• Inhibits production of vitamin K-dependent coagulation factors through inhibition of vitamin K epoxide reductase
    • Intake of vitamin K (eg, green leafy vegetables) must be carefully regulated during treatment
    • Dosing
      • Consider CYP2C8, CYP2C9, CYP4F2, and VKORC1 genotyping in warfarin-naive patients and those with a history of previous difficulty in anticoagulation
      • CYP2C9 genotype accounts for up to 18% of the variability in warfarin dosing
      • CYP2C8 and CYP2C9 variant alleles reduce warfarin clearance, which affects the time required to reach steady state warfarin concentrations
      • VKORC1 genotype accounts for up to 29% of the variability in warfarin dosing
      • Combining genotypes with clinical factors may account for 50-70% of variability in warfarin dosing
      • Many algorithms and models for dosing are available to assist with clinical/genotype-based dosing of warfarin
        • Algorithms predict maintenance dose but do not necessarily consider pharmacokinetic differences that may influence the time required to achieve a steady state
        • Algorithms typically do not offer guidance regarding dosing intervals or indicate when interpretation of an INR result is appropriate
        • Dose revision algorithms after INR response are also available (Lenzini, 2010)
        • See 2010 labeling revision for Coumadin or one of many warfarin dosing calculators for therapeutic dose estimates

Background

Epidemiology

  • Incidence (CDC, 2015)
    • 1-2/1,000 affected by deep vein thrombosis (DVT)/pulmonary embolism (PE) per year in U.S.
    • Mortality up to 100,000 per year in U.S. from blood clots
  • Sex – M>F (minimal)
    • M<F during childbearing years

Risk Factors

  • Surgery – highest risk with orthopedic operations
  • Cancer – highest risk with cancers of pancreas, gynecologic, lung, urinary tract, brain, stomach, bladder, kidney, lymphoma, myeloproliferative neoplasms, and metastatic cancers (National Comprehensive Cancer Network [NCCN], 2017)
    • Neutropenia associated with even higher risks
  • Trauma – highest risk with fractures of the spine and lower extremities
  • Pregnancy – highest risk in first and third trimesters
  • Hormone use – postmenopausal replacement, oral contraceptives, tamoxifen citrate
  • Immobilization – highest risk with acute myocardial infarction, congestive heart failure, and stroke
  • Hypercoagulable statesantiphospholipid antibodies; activated protein C resistance/factor V Leiden mutation; prothrombin G20210A mutation; deficiencies of protein C, protein S, or antithrombin; elevated homocysteine
  • Previous DVT or PE
  • Indwelling catheters – most common source of upper-extremity DVT
  • Age – risk increases incrementally with age
  • Hereditary thrombophilia – higher risk for recurrence of VTE/PE (Konstantinides, European Society of Cardiology, 2014)

Pathophysiology

  • Factors that predispose to VTE were first described by Virchow in 1856
    • Virchow triad – stasis, vascular damage, and hypercoagulability
    • Individual risk – complex interaction of acquired risk factors and congenital (inherited) factors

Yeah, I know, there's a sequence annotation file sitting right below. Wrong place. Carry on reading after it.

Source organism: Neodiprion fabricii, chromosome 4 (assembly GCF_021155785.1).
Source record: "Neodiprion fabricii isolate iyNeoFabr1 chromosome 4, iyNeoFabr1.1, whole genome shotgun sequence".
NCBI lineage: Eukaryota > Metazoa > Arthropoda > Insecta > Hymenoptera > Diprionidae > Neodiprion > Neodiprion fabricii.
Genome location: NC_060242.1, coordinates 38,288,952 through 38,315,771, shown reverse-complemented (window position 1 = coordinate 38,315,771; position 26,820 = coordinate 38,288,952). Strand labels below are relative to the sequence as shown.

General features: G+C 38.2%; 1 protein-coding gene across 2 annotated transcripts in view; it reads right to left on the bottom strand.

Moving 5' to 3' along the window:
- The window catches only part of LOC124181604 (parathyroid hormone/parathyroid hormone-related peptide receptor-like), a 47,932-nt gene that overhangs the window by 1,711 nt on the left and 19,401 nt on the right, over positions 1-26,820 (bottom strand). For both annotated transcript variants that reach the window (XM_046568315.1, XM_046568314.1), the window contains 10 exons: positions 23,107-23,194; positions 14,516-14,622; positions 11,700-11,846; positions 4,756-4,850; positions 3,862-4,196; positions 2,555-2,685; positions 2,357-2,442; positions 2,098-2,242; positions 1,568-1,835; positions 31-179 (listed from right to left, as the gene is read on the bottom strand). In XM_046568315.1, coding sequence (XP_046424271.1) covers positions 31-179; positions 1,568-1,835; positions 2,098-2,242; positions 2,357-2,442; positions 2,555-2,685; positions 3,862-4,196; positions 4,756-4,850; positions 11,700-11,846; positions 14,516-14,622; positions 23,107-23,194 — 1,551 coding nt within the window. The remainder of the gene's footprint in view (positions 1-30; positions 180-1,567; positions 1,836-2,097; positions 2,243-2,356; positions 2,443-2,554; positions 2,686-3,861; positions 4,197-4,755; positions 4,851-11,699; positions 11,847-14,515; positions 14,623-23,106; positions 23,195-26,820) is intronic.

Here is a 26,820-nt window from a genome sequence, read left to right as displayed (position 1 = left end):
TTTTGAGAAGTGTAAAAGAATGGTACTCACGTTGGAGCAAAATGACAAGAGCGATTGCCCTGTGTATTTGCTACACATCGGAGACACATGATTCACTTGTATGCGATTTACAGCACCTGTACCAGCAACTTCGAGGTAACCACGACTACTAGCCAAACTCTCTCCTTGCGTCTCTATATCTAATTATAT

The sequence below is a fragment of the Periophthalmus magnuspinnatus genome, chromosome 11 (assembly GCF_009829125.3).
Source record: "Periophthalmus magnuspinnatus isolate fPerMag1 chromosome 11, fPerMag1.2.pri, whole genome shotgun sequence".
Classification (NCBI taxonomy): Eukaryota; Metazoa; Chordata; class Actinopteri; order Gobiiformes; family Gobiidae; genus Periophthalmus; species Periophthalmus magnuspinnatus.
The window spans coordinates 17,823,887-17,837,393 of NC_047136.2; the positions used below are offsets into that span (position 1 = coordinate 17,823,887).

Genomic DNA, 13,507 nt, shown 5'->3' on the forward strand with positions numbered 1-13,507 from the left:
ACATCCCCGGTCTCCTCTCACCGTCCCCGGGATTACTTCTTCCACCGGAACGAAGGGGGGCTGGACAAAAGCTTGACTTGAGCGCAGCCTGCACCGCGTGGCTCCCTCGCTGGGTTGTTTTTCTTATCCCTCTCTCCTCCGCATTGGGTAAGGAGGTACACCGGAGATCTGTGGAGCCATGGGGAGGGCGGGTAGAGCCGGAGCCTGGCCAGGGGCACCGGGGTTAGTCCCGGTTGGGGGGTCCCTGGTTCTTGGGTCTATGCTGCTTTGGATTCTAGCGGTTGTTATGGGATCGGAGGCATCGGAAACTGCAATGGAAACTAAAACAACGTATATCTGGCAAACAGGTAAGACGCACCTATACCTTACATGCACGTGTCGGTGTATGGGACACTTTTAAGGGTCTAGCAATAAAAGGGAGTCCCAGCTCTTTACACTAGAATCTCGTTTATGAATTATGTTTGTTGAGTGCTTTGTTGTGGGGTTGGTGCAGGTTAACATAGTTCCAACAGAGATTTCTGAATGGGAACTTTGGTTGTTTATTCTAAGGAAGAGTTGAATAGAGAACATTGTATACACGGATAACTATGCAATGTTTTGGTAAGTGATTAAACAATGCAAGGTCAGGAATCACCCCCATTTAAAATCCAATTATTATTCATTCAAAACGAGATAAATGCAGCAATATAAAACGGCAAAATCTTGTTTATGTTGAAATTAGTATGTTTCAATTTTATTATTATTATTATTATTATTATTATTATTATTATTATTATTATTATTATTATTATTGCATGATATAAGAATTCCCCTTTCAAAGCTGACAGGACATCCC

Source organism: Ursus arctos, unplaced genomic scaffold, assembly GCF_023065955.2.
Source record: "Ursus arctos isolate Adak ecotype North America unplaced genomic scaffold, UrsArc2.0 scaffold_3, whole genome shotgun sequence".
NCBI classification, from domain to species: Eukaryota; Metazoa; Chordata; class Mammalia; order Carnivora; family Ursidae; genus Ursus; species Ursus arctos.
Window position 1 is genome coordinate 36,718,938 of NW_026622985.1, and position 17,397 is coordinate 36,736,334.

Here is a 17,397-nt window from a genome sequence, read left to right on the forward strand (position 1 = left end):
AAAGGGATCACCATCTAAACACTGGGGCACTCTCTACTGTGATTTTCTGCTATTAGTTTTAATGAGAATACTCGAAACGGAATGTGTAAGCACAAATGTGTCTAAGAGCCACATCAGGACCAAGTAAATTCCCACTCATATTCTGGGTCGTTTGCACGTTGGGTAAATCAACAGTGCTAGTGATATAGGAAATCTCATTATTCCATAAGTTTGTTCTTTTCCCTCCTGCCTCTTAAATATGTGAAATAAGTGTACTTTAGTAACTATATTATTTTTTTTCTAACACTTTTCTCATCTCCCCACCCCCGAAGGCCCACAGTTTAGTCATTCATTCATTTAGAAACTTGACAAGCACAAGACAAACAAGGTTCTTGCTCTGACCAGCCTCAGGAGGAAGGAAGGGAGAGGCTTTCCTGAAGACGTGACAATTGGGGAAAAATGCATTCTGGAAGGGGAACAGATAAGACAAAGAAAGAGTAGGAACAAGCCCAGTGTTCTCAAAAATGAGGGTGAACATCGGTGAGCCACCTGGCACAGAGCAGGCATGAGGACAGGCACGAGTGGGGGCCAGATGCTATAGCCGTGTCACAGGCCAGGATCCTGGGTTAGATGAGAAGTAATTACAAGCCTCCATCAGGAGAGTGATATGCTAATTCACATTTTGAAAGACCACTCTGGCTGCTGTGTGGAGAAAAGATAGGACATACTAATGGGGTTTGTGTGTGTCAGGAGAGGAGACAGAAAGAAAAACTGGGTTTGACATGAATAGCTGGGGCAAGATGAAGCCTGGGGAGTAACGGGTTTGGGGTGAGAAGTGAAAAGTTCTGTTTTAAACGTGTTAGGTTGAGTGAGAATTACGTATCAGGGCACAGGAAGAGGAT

Clinical Presentation

  • DVT
    • Extremity pain and swelling, warmth and erythema, pain in calf with foot dorsiflexion (Homans sign); usually unilateral
  • PE
    • Dyspnea, pleuritic chest pain, hemoptysis, low-grade fever, tachycardia, split S2 heart sound on cardiac auscultation, syncope, decreased oxygen saturation
  • Mesenteric/portal vein clot
    • Abdominal pain more severe than indicated by physical exam (Bala, World Society of Emergency Surgery, 2017)

ARUP Laboratory Tests

Use to rule out venous thromboembolism

Utilizes age-stratified reference intervals

D-Dimer for Venous Thromboembolism

Initial test for suspected bleeding disorder

Monitor heparin therapy

Initial test for evaluating bleeding disorders and monitoring oral anticoagulation therapy (warfarin/Coumadin)

Related Tests

Monitor patients on heparin for heparin-induced thrombocytopenia (HIT)

Recommended initial screening test for heparin-PF4 antibodies that cause HIT

Confirmation with serotonin release assay unfractionated heparin may be necessary based on clinical presentation

Monitor low molecular weight heparin therapy

Acceptable screening panel for common inherited thrombophilias

Acceptable panel to screen for uncommon inherited thrombophilias

Acceptable panel to detect the 2 most common inherited thrombophilias (prothrombin related and FVL related)

Panel includes FVL (F5) R506Q mutation, MTHFR 2 variants (c.665C>T and c.1286A>C), and prothrombin (F2) G20210A variant

Aid in diagnosing and following disseminated intravascular coagulation (DIC)

Identify individuals with inherited variants that affect metabolism and/or sensitivity to warfarin

Detect factor V Leiden variant

Diagnostic errors can occur due to rare sequence variations

F5 gene mutations, other than c.1601G>A; p.Arg534Gln (R506Q), will not be detected

Medical Experts

Contributor

Lehman

Christopher M. Lehman, MD
Associate Professor of Clinical Pathology, University of Utah
Medical Director, University of Utah Health Hospital Clinical Laboratory, ARUP Laboratories
Contributor
Contributor

Smock

Kristi J. Smock, MD
Professor of Clinical Pathology, University of Utah
Medical Director, Hemostasis/Thrombosis, ARUP Laboratories

References

Additional Resources
Resources from the ARUP Institute for Clinical and Experimental Pathology®